It's one of those days where the bombshell news has changed at least three times while reporters were trying to write about it. If you had "Anthony Weiner's cell phone kicks open the Hillary Clinton email investigation opportunity for Donald Trump with under two weeks left" on your scorecard, please head to the cage to collect your winnings.
There's a valid and very hard to answer question about how this news -- or any potentially major news -- will affect the voting. There's also the question of whether or not the new revelation is fair for those who've already voted, as National Journal's Josh Kraushaar noted on Twitter.
Let's answer that one first.
Eighteen million people have already voted. That's 14 percent of all of the votes cast in 2012 -- a substantial number. Research conducted after the 2012 race, though, indicates that people voting early are those least likely to be swayed by new information.
In a paper titled "The Dynamic Election: Patterns of Early Voting Across Time, State, Party, and Age," Vivekinan Ashok, Daniel Feder, Mary McGrath and Eitan Hersh looked at the composition of the early vote four years ago. Among their conclusions:
[C]onfirming the longstanding view that high-participation voters are most likely to take advantage of early voting, we showed that in most early voting states, older and partisan registrants, who tend to be reliable voters overall, were indeed more likely to cast early ballots in 2012. This means that the Election Day electorate tends to be disproportionately composed of low-participation voters. Indeed, on Election Day itself, it is often the case that independents are voting more than partisans and that young voters are voting more than older voters.
What's more, "among those who do cast an early ballot, high-participation groups are voting earlier in the pre-election window than are the low-participation groups." So even when less-frequent voters participate in early voting, they tend to do so closer to the election.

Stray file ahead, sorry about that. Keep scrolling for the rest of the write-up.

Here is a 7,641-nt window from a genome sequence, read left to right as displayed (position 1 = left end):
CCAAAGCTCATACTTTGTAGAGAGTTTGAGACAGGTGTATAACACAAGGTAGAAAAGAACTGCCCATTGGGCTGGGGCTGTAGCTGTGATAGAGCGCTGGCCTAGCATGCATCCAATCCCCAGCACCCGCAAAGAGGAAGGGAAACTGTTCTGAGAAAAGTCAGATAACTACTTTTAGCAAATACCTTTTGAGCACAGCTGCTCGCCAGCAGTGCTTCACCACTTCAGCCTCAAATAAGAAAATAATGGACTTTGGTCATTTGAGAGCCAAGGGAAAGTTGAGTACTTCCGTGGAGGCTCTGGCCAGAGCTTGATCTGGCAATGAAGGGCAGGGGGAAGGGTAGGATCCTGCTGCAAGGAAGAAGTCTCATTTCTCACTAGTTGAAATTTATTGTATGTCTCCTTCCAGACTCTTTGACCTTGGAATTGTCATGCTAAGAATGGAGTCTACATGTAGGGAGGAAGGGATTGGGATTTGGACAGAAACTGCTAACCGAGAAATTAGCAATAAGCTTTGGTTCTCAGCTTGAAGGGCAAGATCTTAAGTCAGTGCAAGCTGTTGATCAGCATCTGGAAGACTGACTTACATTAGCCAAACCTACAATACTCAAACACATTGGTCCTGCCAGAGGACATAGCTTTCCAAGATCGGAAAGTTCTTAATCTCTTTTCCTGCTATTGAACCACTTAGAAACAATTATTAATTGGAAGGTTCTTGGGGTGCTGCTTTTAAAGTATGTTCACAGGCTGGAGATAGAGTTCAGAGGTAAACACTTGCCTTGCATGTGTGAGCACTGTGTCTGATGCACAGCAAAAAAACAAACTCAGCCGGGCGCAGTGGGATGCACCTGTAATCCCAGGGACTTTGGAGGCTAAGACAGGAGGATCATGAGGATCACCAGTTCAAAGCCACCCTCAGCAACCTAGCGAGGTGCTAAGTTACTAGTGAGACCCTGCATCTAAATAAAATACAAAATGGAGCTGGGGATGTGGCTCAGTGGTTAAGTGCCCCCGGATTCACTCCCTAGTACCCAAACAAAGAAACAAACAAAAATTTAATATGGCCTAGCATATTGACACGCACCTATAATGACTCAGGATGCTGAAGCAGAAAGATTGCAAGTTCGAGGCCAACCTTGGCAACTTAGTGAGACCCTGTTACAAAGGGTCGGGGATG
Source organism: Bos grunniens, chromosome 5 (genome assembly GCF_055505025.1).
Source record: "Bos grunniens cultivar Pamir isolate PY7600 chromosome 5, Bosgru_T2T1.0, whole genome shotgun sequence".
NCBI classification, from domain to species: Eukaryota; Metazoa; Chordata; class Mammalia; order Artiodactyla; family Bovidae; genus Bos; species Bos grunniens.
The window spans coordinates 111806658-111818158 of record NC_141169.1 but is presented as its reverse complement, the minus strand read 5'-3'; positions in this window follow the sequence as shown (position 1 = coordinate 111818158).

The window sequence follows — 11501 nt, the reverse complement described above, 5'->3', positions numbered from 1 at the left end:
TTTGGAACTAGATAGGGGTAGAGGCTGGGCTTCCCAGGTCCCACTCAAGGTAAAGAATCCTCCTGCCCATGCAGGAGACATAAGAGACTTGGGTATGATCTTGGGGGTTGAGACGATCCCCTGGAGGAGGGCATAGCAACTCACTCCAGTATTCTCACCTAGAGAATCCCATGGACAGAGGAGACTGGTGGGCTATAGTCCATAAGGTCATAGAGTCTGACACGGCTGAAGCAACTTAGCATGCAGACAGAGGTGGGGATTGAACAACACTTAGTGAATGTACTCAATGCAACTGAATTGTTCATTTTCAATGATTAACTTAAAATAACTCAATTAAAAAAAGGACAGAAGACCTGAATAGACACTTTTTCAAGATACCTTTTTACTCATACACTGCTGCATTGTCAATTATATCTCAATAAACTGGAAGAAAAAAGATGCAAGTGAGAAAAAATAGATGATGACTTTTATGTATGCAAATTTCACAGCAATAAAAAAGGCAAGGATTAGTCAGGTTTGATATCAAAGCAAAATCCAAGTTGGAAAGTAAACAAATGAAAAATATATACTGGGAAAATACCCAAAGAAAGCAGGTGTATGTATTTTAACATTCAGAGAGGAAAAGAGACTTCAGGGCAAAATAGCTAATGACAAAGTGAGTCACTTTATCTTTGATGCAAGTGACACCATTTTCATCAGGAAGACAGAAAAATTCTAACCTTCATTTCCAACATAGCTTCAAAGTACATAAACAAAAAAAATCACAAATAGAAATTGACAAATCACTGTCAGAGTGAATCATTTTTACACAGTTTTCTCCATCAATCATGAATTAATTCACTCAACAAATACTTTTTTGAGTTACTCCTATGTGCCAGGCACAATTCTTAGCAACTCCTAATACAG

In other words, people who vote more regularly are more likely to have already taken advantage of early voting. And people who vote more regularly, data from Pew Research tells us, are more likely to hold strongly partisan views.
People with strongly partisan views, it seems safe to assume, are much less likely to have their minds about the election changed by whatever the new Clinton email revelations might turn out to be.
This all makes sense. People who pay less attention to politics and vote less regularly are less likely to have made up their minds about the candidates. And undecided voters at this point are, by definition, undecided. They're not going to have cast a vote.
Maybe some of those 18 million people will now wish they had voted differently. But probably not many.
What about everyone else? How will this change things?
Given that we don't actually know what's going on, besides "something happened," it's hard to say. We do know that following the resolution of the email issue in July, after FBI Director James Comey's announcement that his agency wasn't recommending that charges be filed, poll numbers didn't move. This was right after the Fourth of July, and far fewer people were paying attention, but the poll numbers didn't change significantly until the conventions later that month.
One way this could affect the outcome is by dampening voter enthusiasm for Hillary Clinton. The personality factor where Clinton is viewed the most negatively is honesty. When Quinnipiac University asked people who viewed Clinton as dishonest why they did so, the most common response was that it was because of her use of a private email server.
Clinton's base is heavily made up of nonwhite and younger voters, who are less likely to go to the polls. Trump's team is hoping to tamp down turnout from those groups; renewed questions about the email server, however vague, could help play into that. Why rush to the polls to vote for someone who has all of these questions surrounding her, whatever the questions might be?
It is always the case, even in this weird year, that the safest assumption about the effect of a new revelation shortly after it was revealed is that the effect will be small to non-existent. Presidential races are much more likely to hinge on big-picture things, not on daily ups and downs that people on Twitter get excited about.
But then, presidential candidates are usually relatively well-regarded and rarely are mired in accusations about who groped who and whose estranged husband texted what to which teenager. And yes, that's a cop-out on my part, because I have learned by now that if the traditional rules of presidential politics are going to be broken, they're going to be broken in 2016.